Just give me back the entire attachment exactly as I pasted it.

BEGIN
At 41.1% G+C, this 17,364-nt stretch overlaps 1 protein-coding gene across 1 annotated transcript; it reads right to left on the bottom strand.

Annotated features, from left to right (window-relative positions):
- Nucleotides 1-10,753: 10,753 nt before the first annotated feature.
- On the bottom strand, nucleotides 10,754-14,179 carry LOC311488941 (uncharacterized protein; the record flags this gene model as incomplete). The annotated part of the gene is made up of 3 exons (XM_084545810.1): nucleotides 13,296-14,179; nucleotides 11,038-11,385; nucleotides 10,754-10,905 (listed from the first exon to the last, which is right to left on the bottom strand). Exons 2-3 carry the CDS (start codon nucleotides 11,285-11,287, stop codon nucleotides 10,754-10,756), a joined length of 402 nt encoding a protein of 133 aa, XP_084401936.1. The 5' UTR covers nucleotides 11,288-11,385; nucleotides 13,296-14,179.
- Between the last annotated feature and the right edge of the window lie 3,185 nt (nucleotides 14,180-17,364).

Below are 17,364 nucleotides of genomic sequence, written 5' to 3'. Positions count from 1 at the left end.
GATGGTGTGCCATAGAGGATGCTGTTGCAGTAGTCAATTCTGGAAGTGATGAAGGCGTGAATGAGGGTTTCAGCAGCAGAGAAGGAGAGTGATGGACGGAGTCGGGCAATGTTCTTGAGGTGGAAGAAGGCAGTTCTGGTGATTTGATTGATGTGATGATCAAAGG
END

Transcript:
At 41.1% G+C, this 17,364-nt stretch overlaps 1 protein-coding gene across 1 annotated transcript; it reads right to left on the bottom strand.

Annotated features, from left to right (window-relative positions):
- Nucleotides 1-10,753: 10,753 nt before the first annotated feature.
- On the bottom strand, nucleotides 10,754-14,179 carry LOC311488941 (uncharacterized protein; the record flags this gene model as incomplete). The annotated part of the gene is made up of 3 exons (XM_084545810.1): nucleotides 13,296-14,179; nucleotides 11,038-11,385; nucleotides 10,754-10,905 (listed from the first exon to the last, which is right to left on the bottom strand). Exons 2-3 carry the CDS (start codon nucleotides 11,285-11,287, stop codon nucleotides 10,754-10,756), a joined length of 402 nt encoding a protein of 133 aa, XP_084401936.1. The 5' UTR covers nucleotides 11,288-11,385; nucleotides 13,296-14,179.
- Between the last annotated feature and the right edge of the window lie 3,185 nt (nucleotides 14,180-17,364).

Below are 17,364 nucleotides of genomic sequence, written 5' to 3'. Positions count from 1 at the left end.
GATGGTGTGCCATAGAGGATGCTGTTGCAGTAGTCAATTCTGGAAGTGATGAAGGCGTGAATGAGGGTTTCAGCAGCAGAGAAGGAGAGTGATGGACGGAGTCGGGCAATGTTCTTGAGGTGGAAGAAGGCAGTTCTGGTGATTTGATTGATGTGATGATCAAAGG